Beyond their capacity for spending money, there is literally no way to detect that the researchers are talking about living beings. For instance, the abstract notes that, "As their commitment grows, they become prepared to spend more to access new streams of Big Brother information." You only need to look at the fact that people are now buying seasons of reality shows on DVD to see that TV executives have learned from Big Brother's ability to get us to spend.
We're fairly certain watching any episode on this DVD more than once qualifies as a severe mental disorder.
But is it just a fad? Well, things keep happening if they make money. And reality TV is making a lot of money, thanks to the fact that a real TV show costs over a million dollars to make, while a reality show costs around $100,000. They're so cheap that many of the people winning the cash prizes could fund their very own shows. A Survivor winner could produce an entire six-episode series. And when that happens, future readers, it should be taken as the signal to climb into your Repulsor Armor and begin Operation: Purge. Don't worry -- your targets will all be held motionless for at least 30 minutes.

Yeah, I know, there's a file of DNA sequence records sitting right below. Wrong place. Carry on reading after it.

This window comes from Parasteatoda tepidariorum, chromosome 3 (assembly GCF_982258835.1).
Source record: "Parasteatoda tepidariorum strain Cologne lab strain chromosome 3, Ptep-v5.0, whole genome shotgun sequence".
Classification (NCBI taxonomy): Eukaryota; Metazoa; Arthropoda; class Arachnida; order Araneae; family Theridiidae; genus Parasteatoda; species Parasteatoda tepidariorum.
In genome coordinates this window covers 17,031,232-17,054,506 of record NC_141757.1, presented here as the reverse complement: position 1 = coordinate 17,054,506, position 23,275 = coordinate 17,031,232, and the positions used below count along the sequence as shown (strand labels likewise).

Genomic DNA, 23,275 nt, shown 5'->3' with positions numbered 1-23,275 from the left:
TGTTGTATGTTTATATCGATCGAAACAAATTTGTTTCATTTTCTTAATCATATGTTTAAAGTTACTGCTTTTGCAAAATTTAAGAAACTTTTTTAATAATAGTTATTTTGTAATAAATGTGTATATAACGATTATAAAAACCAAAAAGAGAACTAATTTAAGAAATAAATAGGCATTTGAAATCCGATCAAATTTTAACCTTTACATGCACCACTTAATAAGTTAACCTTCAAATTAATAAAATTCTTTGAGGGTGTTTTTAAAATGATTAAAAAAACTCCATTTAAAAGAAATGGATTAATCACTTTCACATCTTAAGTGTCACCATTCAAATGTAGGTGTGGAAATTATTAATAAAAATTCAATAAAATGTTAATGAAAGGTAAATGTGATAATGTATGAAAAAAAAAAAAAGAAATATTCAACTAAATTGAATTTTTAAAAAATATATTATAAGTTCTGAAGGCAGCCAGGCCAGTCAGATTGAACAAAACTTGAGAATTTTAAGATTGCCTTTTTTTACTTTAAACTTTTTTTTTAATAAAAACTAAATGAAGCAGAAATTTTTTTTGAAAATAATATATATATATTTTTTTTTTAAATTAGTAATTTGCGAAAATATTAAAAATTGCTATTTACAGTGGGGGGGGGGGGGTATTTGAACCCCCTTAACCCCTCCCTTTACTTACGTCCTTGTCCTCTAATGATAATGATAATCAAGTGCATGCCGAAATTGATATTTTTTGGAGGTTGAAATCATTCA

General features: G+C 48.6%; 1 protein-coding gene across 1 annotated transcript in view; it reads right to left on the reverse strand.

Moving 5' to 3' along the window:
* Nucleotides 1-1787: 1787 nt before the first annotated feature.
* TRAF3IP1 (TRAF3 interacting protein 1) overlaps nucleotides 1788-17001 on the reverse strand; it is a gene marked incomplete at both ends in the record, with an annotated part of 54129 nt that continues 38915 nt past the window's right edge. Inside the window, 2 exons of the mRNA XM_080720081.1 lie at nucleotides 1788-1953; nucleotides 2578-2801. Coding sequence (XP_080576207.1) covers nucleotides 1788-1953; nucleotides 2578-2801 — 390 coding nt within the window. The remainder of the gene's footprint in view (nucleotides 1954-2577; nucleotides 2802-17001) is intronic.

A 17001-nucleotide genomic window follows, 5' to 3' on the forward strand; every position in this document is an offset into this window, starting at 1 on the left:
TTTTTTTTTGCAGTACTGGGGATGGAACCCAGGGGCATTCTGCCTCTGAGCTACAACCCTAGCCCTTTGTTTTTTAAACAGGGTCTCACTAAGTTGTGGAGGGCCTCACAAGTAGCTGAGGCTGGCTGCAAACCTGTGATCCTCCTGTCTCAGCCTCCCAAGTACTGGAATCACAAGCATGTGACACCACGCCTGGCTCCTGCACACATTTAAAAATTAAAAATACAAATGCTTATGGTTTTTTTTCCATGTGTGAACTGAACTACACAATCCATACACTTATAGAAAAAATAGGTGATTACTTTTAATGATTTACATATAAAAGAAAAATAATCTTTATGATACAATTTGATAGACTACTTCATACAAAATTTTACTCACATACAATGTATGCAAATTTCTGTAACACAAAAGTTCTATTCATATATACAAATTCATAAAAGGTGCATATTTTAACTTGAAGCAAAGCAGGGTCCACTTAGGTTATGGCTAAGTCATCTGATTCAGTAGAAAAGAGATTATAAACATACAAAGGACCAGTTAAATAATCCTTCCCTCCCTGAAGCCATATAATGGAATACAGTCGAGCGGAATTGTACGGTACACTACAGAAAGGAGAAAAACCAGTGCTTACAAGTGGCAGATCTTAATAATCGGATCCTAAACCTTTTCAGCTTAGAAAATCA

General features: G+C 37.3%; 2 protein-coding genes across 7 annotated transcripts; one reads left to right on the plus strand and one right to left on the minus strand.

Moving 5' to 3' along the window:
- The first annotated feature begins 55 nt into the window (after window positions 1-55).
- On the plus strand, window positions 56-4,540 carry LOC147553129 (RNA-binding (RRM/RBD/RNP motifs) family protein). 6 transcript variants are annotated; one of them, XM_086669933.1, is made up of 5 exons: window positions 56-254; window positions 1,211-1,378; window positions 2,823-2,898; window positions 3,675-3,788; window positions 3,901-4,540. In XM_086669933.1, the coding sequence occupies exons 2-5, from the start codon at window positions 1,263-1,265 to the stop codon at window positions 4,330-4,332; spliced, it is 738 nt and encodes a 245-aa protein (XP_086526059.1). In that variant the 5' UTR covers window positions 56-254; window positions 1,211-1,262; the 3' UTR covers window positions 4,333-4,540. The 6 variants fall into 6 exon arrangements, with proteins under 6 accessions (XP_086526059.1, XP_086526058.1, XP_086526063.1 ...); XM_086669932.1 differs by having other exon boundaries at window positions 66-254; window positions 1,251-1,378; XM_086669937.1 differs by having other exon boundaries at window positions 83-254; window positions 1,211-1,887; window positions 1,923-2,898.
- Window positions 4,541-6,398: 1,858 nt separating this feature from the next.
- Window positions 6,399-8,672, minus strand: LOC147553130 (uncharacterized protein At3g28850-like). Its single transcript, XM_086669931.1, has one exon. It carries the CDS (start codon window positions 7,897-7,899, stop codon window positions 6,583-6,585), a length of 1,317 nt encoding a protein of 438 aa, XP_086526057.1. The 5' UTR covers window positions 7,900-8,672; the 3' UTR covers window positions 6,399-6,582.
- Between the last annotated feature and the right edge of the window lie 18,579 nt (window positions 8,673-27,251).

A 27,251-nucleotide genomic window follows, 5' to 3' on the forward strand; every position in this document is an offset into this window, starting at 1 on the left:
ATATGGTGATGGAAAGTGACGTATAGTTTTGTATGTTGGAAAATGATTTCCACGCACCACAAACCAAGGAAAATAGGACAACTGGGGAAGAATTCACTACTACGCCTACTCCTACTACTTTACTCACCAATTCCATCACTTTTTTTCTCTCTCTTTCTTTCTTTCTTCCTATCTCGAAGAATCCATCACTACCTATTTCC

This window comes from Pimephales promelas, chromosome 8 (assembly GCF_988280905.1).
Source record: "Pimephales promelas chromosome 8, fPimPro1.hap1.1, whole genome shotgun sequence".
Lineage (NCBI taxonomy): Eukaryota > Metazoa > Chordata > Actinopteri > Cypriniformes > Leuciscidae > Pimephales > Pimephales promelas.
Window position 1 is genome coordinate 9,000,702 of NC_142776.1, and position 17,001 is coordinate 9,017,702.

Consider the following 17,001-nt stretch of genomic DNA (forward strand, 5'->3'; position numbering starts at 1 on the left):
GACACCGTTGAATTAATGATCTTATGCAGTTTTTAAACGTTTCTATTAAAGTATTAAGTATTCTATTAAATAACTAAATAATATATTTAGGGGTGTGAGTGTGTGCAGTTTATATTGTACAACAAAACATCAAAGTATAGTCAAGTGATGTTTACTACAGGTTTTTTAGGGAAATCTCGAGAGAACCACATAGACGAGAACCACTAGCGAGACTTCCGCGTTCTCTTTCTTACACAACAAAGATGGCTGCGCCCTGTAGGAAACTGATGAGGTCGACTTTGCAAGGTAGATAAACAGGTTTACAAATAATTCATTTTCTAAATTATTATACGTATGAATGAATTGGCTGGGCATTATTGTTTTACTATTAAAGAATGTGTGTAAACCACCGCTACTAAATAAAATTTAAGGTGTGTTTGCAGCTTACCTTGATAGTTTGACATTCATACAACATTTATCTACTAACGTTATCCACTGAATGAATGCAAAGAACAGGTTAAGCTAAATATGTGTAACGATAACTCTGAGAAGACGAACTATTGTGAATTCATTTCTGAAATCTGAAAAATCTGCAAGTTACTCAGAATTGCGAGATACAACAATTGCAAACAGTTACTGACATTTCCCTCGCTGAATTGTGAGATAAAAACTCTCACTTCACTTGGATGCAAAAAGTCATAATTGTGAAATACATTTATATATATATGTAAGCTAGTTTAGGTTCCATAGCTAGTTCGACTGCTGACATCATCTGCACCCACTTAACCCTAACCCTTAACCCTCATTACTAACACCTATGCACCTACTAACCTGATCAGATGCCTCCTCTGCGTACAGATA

Be sure to pick up our book since we're guessing you probably shot your TV after reading that.
For more reasons to huck your television out of a window, check out 5 Ways Television Went Crazy Since I Quit Watching in 2003 and 6 Deadly Injuries You Think You'd Survive (Thanks to Movies).